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Clin Exp Rheumatol. 2011 Mar-Apr;29(2):345-50. Epub 2011 Apr 19.

Ultrasonography vs. clinical examination in children with suspected arthritis. Does it make sense to use poliarticular ultrasonographic screening?

Author information

1
Department of Clinical Medicine and Immunology, Rheumatology Section, University of Siena, Policlinico le Scotte, viale Bracci 53100 Siena, Italy. g_filippou@virgilio.it

Abstract

OBJECTIVES:

Juvenile idiopathic arthritis (JIA) is a term that encompasses all forms of arthritis that begin before the age of 16 years old, persist for more than 6 weeks and are of unknown cause. The ILAR criteria for JIA classification are based on the number of joints involved. The aim of our study was to compare clinical evaluation and ultrasonography (US) in the assessment of joint synovitis in children with suspected JIA.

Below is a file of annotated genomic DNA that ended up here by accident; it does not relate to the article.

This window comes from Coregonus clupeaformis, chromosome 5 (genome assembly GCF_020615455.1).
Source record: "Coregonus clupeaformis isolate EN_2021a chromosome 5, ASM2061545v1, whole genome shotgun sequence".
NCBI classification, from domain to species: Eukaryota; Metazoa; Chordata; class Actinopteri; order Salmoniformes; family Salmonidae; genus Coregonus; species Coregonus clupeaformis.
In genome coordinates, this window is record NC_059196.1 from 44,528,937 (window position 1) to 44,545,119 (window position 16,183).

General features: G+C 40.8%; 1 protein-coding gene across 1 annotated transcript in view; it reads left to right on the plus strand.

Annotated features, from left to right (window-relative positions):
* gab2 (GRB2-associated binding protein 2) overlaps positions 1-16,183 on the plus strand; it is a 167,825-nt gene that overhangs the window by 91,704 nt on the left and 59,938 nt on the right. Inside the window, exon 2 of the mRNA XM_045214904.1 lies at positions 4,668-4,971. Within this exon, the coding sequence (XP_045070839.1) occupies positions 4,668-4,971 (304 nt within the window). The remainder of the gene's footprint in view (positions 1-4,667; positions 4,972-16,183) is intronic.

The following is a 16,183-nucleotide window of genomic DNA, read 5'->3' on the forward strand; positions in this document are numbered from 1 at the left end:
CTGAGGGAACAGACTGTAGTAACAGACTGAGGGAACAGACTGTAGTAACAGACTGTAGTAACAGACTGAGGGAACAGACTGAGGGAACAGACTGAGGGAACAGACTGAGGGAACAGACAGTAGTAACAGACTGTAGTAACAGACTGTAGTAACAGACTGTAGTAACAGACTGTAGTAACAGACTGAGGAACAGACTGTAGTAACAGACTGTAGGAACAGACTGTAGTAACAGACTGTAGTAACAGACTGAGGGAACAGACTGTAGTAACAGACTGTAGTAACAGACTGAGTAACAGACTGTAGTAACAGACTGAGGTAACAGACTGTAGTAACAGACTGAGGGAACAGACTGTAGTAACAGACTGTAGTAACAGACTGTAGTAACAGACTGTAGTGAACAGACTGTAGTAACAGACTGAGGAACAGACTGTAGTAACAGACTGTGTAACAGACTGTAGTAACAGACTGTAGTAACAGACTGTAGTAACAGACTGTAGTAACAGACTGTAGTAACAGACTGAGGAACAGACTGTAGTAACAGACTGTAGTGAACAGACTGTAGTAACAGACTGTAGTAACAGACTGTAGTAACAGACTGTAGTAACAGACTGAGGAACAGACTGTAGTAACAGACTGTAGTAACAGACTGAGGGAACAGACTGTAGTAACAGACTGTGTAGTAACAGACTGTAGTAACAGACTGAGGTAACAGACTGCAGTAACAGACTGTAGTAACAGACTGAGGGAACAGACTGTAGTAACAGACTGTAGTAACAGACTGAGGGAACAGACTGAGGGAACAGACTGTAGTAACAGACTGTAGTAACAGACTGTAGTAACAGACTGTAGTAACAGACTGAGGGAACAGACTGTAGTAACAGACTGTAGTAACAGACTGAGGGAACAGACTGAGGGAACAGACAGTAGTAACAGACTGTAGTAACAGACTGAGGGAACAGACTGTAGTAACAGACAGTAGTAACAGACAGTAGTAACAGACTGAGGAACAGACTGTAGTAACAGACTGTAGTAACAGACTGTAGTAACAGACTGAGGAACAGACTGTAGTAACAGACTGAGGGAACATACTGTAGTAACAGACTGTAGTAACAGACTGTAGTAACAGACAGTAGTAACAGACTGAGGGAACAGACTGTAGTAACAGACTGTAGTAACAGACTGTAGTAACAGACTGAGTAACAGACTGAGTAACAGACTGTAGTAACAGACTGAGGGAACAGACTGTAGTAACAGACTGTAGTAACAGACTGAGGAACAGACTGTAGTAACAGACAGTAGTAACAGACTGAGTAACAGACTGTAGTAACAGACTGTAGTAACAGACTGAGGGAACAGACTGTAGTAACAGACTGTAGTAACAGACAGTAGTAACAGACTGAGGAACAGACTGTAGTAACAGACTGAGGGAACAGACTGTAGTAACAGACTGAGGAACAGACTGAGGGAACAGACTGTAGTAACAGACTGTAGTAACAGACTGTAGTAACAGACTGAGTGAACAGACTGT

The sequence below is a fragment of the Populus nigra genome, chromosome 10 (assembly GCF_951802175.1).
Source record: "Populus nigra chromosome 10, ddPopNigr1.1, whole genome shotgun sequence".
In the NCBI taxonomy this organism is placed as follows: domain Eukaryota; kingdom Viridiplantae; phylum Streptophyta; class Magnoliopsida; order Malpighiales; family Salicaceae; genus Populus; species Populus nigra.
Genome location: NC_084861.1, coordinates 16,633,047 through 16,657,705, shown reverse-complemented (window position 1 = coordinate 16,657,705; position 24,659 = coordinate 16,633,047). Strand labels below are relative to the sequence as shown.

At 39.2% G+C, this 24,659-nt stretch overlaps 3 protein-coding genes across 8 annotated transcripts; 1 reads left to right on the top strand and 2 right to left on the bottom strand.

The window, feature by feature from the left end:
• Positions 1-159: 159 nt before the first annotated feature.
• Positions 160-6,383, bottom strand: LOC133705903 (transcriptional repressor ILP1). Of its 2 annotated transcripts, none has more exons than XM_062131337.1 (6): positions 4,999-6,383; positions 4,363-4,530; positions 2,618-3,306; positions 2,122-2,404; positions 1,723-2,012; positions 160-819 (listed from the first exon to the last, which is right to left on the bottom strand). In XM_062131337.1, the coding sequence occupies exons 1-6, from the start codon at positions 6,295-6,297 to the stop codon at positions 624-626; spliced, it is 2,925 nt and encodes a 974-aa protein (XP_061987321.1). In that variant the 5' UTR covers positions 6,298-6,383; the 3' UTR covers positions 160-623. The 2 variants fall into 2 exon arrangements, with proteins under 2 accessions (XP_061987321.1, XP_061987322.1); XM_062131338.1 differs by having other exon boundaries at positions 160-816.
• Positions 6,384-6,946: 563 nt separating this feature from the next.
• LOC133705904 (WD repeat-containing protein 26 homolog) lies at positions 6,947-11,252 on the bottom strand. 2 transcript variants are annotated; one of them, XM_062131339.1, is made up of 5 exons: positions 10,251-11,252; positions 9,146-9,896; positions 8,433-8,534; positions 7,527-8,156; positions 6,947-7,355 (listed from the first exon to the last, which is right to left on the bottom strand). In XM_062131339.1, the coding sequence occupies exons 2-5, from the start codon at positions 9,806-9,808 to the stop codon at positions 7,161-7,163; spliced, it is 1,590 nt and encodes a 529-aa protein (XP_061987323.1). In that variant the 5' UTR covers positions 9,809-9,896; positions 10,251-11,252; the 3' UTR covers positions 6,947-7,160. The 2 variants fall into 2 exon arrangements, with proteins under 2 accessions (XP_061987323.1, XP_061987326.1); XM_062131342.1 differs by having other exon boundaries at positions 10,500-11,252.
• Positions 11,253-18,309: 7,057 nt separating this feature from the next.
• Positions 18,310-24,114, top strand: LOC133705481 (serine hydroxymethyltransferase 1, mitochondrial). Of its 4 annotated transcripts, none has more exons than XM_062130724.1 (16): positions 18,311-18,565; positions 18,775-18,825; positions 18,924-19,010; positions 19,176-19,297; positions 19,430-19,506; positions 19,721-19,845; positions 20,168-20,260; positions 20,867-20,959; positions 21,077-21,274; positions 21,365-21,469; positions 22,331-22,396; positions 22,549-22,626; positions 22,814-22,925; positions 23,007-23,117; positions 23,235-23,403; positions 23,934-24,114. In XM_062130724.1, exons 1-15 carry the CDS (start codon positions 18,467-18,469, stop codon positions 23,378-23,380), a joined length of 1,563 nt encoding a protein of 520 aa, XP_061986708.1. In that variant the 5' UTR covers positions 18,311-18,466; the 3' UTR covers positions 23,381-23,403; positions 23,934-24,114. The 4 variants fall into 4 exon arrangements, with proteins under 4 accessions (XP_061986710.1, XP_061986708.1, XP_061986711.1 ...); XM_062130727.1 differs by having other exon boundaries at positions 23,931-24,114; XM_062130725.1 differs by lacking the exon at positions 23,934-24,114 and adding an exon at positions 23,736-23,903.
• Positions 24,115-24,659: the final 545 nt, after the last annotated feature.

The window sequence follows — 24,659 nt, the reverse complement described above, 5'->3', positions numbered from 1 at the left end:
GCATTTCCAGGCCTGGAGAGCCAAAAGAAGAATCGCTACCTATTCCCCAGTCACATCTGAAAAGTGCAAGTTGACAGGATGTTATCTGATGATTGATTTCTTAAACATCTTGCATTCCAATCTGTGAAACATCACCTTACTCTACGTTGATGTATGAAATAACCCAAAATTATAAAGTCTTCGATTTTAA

METHODS:

We enrolled in our study all children who presented at our outpatient clinic of Paediatric Rheumatology with suspected JIA. All the children underwent a clinical examination for joint swelling (40 joints), a tender joint count (42 joints) and US examination (42 joints) on the same day. They all returned to the clinic after approximately 2 weeks with the results of the tests prescribed at the first visit and a diagnosis was formulated.

RESULTS:

Thirty-one children were enrolled. More synovitis was identified by US than by than clinical examination (42 joints vs. 27). Clinical examination classified as swollen 13 joints that did not result affected at US. Of the 94 painful joints, 24 were affected by synovitis at US. The final diagnoses were: 9 children with JIA (any form), 9 were classified as healthy and 13 with other diseases. One child was reclassified and 2 were diagnosed with JIA thanks to US.

CONCLUSIONS:

US detected more synovitis than clinical examination in children with suspected JIA, therefore, US should be included in the screening procedure of children with suspected JIA.

PMID:
21385557
[Indexed for MEDLINE]

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